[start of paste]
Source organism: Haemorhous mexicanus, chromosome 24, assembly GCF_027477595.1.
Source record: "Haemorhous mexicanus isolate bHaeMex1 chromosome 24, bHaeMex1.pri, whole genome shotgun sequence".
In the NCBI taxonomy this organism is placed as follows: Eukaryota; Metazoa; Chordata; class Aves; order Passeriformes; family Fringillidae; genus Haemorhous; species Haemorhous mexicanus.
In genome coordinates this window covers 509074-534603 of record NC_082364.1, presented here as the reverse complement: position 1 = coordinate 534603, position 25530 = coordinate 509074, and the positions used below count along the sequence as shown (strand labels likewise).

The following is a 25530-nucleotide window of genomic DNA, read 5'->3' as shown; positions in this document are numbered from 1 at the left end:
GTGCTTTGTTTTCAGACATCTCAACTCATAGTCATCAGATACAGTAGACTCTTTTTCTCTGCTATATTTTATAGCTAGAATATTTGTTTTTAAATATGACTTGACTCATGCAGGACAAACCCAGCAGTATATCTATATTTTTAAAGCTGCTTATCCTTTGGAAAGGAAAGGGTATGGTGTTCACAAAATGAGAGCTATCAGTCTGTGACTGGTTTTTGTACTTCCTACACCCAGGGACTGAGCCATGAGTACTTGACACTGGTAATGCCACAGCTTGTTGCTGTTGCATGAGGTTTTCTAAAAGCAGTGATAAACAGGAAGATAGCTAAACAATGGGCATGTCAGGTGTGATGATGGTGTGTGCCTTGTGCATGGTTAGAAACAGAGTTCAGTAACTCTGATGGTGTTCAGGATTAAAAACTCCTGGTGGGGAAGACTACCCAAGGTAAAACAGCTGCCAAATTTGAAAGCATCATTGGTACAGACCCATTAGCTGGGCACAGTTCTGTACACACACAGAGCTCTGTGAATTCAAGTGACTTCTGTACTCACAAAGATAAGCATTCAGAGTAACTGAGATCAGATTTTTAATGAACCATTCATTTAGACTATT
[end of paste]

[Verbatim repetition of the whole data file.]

Source organism: Haemorhous mexicanus, chromosome 24, assembly GCF_027477595.1.
Source record: "Haemorhous mexicanus isolate bHaeMex1 chromosome 24, bHaeMex1.pri, whole genome shotgun sequence".
In the NCBI taxonomy this organism is placed as follows: Eukaryota; Metazoa; Chordata; class Aves; order Passeriformes; family Fringillidae; genus Haemorhous; species Haemorhous mexicanus.
In genome coordinates this window covers 509074-534603 of record NC_082364.1, presented here as the reverse complement: position 1 = coordinate 534603, position 25530 = coordinate 509074, and the positions used below count along the sequence as shown (strand labels likewise).

The following is a 25530-nucleotide window of genomic DNA, read 5'->3' as shown; positions in this document are numbered from 1 at the left end:
GTGCTTTGTTTTCAGACATCTCAACTCATAGTCATCAGATACAGTAGACTCTTTTTCTCTGCTATATTTTATAGCTAGAATATTTGTTTTTAAATATGACTTGACTCATGCAGGACAAACCCAGCAGTATATCTATATTTTTAAAGCTGCTTATCCTTTGGAAAGGAAAGGGTATGGTGTTCACAAAATGAGAGCTATCAGTCTGTGACTGGTTTTTGTACTTCCTACACCCAGGGACTGAGCCATGAGTACTTGACACTGGTAATGCCACAGCTTGTTGCTGTTGCATGAGGTTTTCTAAAAGCAGTGATAAACAGGAAGATAGCTAAACAATGGGCATGTCAGGTGTGATGATGGTGTGTGCCTTGTGCATGGTTAGAAACAGAGTTCAGTAACTCTGATGGTGTTCAGGATTAAAAACTCCTGGTGGGGAAGACTACCCAAGGTAAAACAGCTGCCAAATTTGAAAGCATCATTGGTACAGACCCATTAGCTGGGCACAGTTCTGTACACACACAGAGCTCTGTGAATTCAAGTGACTTCTGTACTCACAAAGATAAGCATTCAGAGTAACTGAGATCAGATTTTTAATGAACCATTCATTTAGACTATT